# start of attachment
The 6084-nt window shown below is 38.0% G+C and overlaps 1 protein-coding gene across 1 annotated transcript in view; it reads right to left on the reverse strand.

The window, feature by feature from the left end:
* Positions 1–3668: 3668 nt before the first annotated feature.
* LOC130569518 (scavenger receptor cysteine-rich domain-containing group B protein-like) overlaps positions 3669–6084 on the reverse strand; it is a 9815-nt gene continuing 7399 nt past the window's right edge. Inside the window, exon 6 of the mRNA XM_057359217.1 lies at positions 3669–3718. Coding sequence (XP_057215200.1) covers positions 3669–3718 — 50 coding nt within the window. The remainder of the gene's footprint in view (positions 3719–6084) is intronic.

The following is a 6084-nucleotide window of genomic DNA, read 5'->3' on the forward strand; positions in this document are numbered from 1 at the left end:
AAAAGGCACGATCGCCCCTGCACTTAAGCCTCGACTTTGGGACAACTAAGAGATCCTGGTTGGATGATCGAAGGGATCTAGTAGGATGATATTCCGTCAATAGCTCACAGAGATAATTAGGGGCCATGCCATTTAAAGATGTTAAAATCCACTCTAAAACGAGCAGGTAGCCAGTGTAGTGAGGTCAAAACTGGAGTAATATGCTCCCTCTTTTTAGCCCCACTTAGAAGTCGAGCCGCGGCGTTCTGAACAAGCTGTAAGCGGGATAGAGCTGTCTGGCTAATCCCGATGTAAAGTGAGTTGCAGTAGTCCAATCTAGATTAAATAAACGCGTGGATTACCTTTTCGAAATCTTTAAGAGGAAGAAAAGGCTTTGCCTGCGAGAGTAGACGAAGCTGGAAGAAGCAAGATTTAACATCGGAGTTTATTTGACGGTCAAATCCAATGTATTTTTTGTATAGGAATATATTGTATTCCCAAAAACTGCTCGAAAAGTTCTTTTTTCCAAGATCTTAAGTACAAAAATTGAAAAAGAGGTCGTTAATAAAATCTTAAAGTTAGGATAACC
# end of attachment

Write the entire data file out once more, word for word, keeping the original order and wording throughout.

The 6084-nt window shown below is 38.0% G+C and overlaps 1 protein-coding gene across 1 annotated transcript in view; it reads right to left on the reverse strand.

The window, feature by feature from the left end:
* Positions 1–3668: 3668 nt before the first annotated feature.
* LOC130569518 (scavenger receptor cysteine-rich domain-containing group B protein-like) overlaps positions 3669–6084 on the reverse strand; it is a 9815-nt gene continuing 7399 nt past the window's right edge. Inside the window, exon 6 of the mRNA XM_057359217.1 lies at positions 3669–3718. Coding sequence (XP_057215200.1) covers positions 3669–3718 — 50 coding nt within the window. The remainder of the gene's footprint in view (positions 3719–6084) is intronic.

The following is a 6084-nucleotide window of genomic DNA, read 5'->3' on the forward strand; positions in this document are numbered from 1 at the left end:
AAAAGGCACGATCGCCCCTGCACTTAAGCCTCGACTTTGGGACAACTAAGAGATCCTGGTTGGATGATCGAAGGGATCTAGTAGGATGATATTCCGTCAATAGCTCACAGAGATAATTAGGGGCCATGCCATTTAAAGATGTTAAAATCCACTCTAAAACGAGCAGGTAGCCAGTGTAGTGAGGTCAAAACTGGAGTAATATGCTCCCTCTTTTTAGCCCCACTTAGAAGTCGAGCCGCGGCGTTCTGAACAAGCTGTAAGCGGGATAGAGCTGTCTGGCTAATCCCGATGTAAAGTGAGTTGCAGTAGTCCAATCTAGATTAAATAAACGCGTGGATTACCTTTTCGAAATCTTTAAGAGGAAGAAAAGGCTTTGCCTGCGAGAGTAGACGAAGCTGGAAGAAGCAAGATTTAACATCGGAGTTTATTTGACGGTCAAATCCAATGTATTTTTTGTATAGGAATATATTGTATTCCCAAAAACTGCTCGAAAAGTTCTTTTTTCCAAGATCTTAAGTACAAAAATTGAAAAAGAGGTCGTTAATAAAATCTTAAAGTTAGGATAACC